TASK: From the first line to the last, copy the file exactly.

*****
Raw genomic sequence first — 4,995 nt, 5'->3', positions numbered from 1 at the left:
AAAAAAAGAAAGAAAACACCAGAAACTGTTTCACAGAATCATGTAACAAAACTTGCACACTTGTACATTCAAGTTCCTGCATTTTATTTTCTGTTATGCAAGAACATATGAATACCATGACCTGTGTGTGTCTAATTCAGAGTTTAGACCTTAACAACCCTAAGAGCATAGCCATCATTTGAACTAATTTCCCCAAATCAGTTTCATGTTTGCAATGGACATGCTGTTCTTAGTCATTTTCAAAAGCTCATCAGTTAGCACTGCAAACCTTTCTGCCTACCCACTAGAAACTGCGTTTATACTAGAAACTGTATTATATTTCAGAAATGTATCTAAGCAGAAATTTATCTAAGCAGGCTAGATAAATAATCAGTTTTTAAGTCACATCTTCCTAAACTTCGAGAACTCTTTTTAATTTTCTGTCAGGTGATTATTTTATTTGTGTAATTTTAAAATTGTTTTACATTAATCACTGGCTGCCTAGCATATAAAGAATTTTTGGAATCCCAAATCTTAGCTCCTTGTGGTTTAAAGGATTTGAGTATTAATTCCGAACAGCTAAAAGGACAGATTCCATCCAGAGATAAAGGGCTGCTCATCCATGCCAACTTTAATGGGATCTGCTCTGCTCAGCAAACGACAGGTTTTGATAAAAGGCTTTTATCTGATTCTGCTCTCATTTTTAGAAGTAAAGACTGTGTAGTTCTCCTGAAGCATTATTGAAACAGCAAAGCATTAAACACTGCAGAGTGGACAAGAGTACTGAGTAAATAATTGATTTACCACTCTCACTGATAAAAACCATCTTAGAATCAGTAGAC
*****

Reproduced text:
Raw genomic sequence first — 4,995 nt, 5'->3', positions numbered from 1 at the left:
AAAAAAAGAAAGAAAACACCAGAAACTGTTTCACAGAATCATGTAACAAAACTTGCACACTTGTACATTCAAGTTCCTGCATTTTATTTTCTGTTATGCAAGAACATATGAATACCATGACCTGTGTGTGTCTAATTCAGAGTTTAGACCTTAACAACCCTAAGAGCATAGCCATCATTTGAACTAATTTCCCCAAATCAGTTTCATGTTTGCAATGGACATGCTGTTCTTAGTCATTTTCAAAAGCTCATCAGTTAGCACTGCAAACCTTTCTGCCTACCCACTAGAAACTGCGTTTATACTAGAAACTGTATTATATTTCAGAAATGTATCTAAGCAGAAATTTATCTAAGCAGGCTAGATAAATAATCAGTTTTTAAGTCACATCTTCCTAAACTTCGAGAACTCTTTTTAATTTTCTGTCAGGTGATTATTTTATTTGTGTAATTTTAAAATTGTTTTACATTAATCACTGGCTGCCTAGCATATAAAGAATTTTTGGAATCCCAAATCTTAGCTCCTTGTGGTTTAAAGGATTTGAGTATTAATTCCGAACAGCTAAAAGGACAGATTCCATCCAGAGATAAAGGGCTGCTCATCCATGCCAACTTTAATGGGATCTGCTCTGCTCAGCAAACGACAGGTTTTGATAAAAGGCTTTTATCTGATTCTGCTCTCATTTTTAGAAGTAAAGACTGTGTAGTTCTCCTGAAGCATTATTGAAACAGCAAAGCATTAAACACTGCAGAGTGGACAAGAGTACTGAGTAAATAATTGATTTACCACTCTCACTGATAAAAACCATCTTAGAATCAGTAGAC